Finally someone in the US political system picks up a Consumer Reports mag and notices that basically all Chrysler vehicles are subpar (maybe not it's Dodge trucks but no one should be allowed to buy truck without a business that requires one), not a reliable, competitive product in the bunch. The various union members will now get the pink slip they deserve (as a group) and instead of concessions to bring them in line with reality, they can face unemployment with no benefits after a real group of owners buy the pieces.


March 30, 2009 3:33 PM

While I'm a member of Consumer Reports, I certainly hope being recommended by them doesn't determine the viability of a company to receive government loans. The idea of the government deciding what cars a company can make just doesn't seem right to me. And they want a worldwide organization to have the power to decide if companies are viable or take them over. I don't think Americans are going to agree to losing our freedom to this overwhelming control by governments, especially not our own.


March 30, 2009 5:00 PM


Wow I guess you live in a nice metropolitan area somewhere but I don't. I have to haul my own garbage, recycling to a dump 30 miles away. A truck is also rather useful when I want to feed my horse, get fencing supplies etc...


March 31, 2009 2:06 PM

if you need to "haul, feed, fence" those would be the good reasons for having a sub 20mpg truck, I would consider that to be the business of farming although how much of your mileage is actually made up of 'dump' runs or getting 'fencing'? On the other hand, I note that even here in rural Alberta 9 out of 10 trucks I see have one occupant and nothing in the back, plus they are heading to work in town. I believe people should be encouraged to purchase appropriate vehicles. Use a gas tax in the US to fund GM/Chrysler so that they can continue to make sub-standard, non-competitive vehicles & keep all the union workers employed making trucks to sell to 'anyone' who can afford $5 gas.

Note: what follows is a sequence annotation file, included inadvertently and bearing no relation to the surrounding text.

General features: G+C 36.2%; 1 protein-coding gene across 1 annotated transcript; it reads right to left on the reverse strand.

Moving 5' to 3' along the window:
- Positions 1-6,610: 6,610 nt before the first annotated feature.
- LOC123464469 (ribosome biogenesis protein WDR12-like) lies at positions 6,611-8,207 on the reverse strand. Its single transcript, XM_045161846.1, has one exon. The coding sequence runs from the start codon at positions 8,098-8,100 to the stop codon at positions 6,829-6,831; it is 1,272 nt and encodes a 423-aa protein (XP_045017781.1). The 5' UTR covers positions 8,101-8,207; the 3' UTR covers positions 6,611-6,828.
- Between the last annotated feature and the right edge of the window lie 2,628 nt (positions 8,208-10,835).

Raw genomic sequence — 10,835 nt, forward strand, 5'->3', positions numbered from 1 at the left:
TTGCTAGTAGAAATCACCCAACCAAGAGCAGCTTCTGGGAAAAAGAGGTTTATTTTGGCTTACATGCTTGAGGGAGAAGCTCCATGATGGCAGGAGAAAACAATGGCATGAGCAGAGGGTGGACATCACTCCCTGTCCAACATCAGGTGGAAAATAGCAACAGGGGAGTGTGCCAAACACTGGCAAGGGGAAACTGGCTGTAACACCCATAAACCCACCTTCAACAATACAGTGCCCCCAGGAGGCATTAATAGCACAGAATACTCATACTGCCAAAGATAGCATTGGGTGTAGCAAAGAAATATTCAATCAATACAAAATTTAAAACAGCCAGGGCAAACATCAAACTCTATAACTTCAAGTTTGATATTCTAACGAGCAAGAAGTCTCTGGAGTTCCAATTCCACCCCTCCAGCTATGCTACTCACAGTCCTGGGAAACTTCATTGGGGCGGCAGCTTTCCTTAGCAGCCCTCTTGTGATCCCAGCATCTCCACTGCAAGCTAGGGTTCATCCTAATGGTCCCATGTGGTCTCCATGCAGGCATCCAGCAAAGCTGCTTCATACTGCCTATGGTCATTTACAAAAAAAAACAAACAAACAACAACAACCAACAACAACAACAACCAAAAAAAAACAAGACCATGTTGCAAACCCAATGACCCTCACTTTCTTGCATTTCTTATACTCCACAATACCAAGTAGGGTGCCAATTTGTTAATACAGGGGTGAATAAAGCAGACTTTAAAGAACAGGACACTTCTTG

April 2, 2009 10:04 AM

CanadaMark- what other people choose to drive is none of your business, that's why its called a 'free market'. You drive what you want, and perhaps lead by example! Re; Consumer Reports - it has been proven time and again that they are biased against North American product, and have often recommended asian cars without even having tested them, so you should not rely on their judgement. Having owned many Detroit vehicles, I can say from personal experience that they have been reliable, comfortable and economical. Try using your own perceptions instead of relying on the (often) biased media.


April 2, 2009 2:57 PM

JimBoy, your right of course, it's none of my business that others spew vast amounts of pollution into 'my' environment and waste fuel resulting in 'oil wars' and untold deaths. Using your theory they should build a free market nuclear plant in the middle of your residential neighborhood and tell you it's a free market enterprise. I am currently reading the new (Apr09) auto edition of CU, please point out the untested but recommended car. All perceptions are based on incoming information, I suppose again your correct if you only drive Chrysler vehicles your perception might be that you found them R,C,& E. However, if you were to actually compare them to comparable product you would come to the conclusion that they are sub-par.